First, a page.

Challenging the Insect Olfaction Paradigm | Thomas M. Dykstra

Entomology textbooks report that a given insect smells an odorant when the odorant passes through tiny holes in the insect’s sensillae, latches on to an odorant binding protein, is transported across the sensillar lymph via diffusion, and then somehow binds with an odorant receptor on the dendritic membrane.

If obeying the laws of diffusion, the odorant cannot reach the dendritic membrane in time. Therefore, in an attempt to speed up the process, electrostatic attraction is brought forward as a new mechanism. After analysis of charges on the dendritic membrane (positive) as well as the charges on pheromone binding proteins (highly positive), electrostatic repulsion is instead determined to be occurring, further invalidating the textbook paradigm.

Research with frog oocytes (eggs) has revealed that odorants can activate (via ion flow) the oocyte, once insect odorant receptors are expressed in its plasma membrane. Activation definitely occurs, but binding has not been demonstrated, only assumed. Since binding is all but impossible in vivo, the question remains as to how the odorant activates the receptor in vivo, and in vitro, and if the mechanism is the same for each. Adding to the doubt, the binding sites on the odorant receptor have not been determined yet.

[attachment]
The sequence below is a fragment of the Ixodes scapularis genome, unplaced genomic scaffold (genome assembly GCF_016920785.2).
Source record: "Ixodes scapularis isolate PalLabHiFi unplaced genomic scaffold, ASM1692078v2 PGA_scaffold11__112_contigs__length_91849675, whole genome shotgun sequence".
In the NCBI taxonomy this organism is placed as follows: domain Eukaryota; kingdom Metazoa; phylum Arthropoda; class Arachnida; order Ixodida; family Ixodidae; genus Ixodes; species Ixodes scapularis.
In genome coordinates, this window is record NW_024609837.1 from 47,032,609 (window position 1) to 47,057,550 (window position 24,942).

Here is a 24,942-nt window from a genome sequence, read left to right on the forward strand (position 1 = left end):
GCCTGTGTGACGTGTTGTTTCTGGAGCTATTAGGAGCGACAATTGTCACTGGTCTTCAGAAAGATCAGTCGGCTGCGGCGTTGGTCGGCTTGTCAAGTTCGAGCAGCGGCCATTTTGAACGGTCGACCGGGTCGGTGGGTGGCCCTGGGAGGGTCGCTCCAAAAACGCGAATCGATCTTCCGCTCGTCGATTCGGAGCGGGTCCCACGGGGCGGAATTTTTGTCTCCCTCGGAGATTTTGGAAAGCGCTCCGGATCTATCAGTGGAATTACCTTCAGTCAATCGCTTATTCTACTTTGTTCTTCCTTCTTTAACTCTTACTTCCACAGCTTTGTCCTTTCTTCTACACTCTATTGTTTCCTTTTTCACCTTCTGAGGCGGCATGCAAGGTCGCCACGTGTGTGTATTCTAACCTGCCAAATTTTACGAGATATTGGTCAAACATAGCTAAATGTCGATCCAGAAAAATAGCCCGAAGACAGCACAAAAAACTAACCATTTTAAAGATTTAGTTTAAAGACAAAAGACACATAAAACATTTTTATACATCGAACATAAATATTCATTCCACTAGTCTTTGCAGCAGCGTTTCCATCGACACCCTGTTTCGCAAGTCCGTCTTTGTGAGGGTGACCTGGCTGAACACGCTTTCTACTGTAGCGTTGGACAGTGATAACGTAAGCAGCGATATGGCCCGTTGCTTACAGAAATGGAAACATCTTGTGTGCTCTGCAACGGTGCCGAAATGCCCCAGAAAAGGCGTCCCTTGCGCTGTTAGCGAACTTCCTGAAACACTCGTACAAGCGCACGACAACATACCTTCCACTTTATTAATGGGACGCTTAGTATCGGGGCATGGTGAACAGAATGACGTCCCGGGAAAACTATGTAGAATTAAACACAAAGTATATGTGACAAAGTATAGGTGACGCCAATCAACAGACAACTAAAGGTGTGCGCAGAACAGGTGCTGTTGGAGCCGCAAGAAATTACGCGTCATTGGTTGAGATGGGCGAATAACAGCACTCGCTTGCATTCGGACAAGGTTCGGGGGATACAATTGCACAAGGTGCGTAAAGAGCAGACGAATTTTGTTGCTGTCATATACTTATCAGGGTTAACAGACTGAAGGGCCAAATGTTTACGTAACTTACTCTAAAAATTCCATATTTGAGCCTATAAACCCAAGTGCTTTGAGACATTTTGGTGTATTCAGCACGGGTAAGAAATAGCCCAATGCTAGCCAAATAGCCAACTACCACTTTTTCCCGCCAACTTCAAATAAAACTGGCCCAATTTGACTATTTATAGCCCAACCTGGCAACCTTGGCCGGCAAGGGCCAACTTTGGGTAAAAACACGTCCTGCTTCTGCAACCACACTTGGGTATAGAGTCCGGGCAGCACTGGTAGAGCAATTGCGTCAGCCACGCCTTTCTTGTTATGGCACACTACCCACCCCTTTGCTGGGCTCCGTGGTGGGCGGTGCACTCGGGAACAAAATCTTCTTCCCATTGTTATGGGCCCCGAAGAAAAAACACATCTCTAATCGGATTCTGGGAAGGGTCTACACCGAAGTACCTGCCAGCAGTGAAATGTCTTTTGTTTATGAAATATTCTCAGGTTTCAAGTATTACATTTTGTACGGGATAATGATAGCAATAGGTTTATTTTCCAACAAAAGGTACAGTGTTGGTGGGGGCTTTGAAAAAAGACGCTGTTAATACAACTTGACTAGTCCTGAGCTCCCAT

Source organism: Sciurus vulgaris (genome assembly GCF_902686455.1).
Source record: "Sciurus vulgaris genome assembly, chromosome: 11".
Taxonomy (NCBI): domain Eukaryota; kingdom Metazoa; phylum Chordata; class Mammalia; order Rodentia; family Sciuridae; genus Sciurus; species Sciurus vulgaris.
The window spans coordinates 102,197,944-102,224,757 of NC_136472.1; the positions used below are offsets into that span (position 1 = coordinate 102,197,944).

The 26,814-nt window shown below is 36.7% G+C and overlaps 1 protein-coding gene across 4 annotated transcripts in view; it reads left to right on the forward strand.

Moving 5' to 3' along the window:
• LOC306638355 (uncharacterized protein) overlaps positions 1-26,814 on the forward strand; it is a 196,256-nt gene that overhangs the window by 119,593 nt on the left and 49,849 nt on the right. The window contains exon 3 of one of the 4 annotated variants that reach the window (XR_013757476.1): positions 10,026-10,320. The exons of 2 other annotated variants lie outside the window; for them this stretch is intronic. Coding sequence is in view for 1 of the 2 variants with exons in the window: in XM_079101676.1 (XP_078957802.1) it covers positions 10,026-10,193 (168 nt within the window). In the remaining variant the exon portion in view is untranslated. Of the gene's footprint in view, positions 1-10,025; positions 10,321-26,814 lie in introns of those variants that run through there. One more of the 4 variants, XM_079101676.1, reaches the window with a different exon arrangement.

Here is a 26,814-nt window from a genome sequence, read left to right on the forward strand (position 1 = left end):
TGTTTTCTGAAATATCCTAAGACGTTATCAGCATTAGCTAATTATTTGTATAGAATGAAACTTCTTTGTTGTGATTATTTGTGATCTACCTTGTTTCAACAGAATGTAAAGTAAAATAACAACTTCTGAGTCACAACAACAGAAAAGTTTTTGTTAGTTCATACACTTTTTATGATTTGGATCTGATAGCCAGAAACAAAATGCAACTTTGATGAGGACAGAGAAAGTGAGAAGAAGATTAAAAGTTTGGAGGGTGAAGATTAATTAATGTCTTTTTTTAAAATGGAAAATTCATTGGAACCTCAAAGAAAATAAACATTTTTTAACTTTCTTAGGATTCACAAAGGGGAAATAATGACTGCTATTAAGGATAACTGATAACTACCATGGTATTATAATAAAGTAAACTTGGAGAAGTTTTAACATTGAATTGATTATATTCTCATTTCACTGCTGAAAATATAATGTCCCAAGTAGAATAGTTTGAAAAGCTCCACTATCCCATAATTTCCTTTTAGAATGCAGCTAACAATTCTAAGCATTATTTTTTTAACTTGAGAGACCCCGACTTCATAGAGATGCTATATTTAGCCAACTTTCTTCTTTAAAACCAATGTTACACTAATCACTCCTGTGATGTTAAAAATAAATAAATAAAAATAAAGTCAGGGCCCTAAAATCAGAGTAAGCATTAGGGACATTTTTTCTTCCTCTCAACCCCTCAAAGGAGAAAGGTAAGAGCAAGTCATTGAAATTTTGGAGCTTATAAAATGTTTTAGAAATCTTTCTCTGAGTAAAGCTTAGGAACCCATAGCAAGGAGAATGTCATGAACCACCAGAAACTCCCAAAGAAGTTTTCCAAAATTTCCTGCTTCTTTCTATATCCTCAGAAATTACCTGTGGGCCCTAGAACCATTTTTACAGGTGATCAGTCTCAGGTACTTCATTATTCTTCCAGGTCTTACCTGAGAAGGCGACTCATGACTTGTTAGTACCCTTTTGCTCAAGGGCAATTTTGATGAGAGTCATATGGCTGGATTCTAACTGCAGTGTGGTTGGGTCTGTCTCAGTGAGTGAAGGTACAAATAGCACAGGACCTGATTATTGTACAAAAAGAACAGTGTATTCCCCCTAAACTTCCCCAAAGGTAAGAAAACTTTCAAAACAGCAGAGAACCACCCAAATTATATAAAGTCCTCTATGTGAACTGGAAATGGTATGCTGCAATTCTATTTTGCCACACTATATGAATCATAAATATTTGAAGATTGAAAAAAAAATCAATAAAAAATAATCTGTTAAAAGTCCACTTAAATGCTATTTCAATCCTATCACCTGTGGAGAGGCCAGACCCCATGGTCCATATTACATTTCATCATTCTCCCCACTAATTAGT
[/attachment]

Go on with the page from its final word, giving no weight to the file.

Research with liposomes has also revealed that odorants can activate the artificial membrane when insect odorant receptors are expressed in its membrane. However, this effect was also demonstrated with non-odorant receptor proteins where binding is not at all likely. If binding cannot reasonably occur, then maybe activation of the odorant receptor is occurring at a distance. If at a distance, then electromagnetics may be implicated.

The transfer of electromagnetic energy is assisted by certain media. An ionic solution can provide the necessary medium. All biological tissues contain ionic solutions. Not only does this include the insect sensilla, but the insect effectively protects this particular ionic solution from corruption via supporting cells and biological pumps. In addition to the usual salts found within living organisms, there is also the added charge benefit of the aforementioned binding proteins. Supporting evidence for charged media in arthropod sensillae comes from crustaceans, as well as from the frog oocytes and the liposome research mentioned above. In each case, activation either occurs with a charged medium, or increases in intensity with an increasingly charged medium.

Unable to satisfy the current theory of insect olfaction using physical laws, and in light of the evidence brought forward by frog oocytes and liposomes, a new theory needs to be proposed. Support for an electromagnetic theory is presented from a wide variety of sources so that a cross disciplinary approach may enable olfactory scientists to investigate this process further.

Bio: Thomas Dykstra is owner of Dykstra Laboratories, Inc., based in Gainesville, FL, USA. The laboratory is devoted to research and development in the field of bioelectromagnetics (how electromagnetic fields influence life). Mr. Dykstra has consulted with engineers, agricultural scientists, academic institutions, government agencies, and private companies. He has traveled internationally to present lectures on diverse topics covering entomology, olfactory physiology, biophysics, paramagnetism, neurobiology, and antennae.

Recorded at the 31st annual SSE Conference in 2012 at the Millennium Hotel in Boulder, Colorado, USA.

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Published on November 14, 2018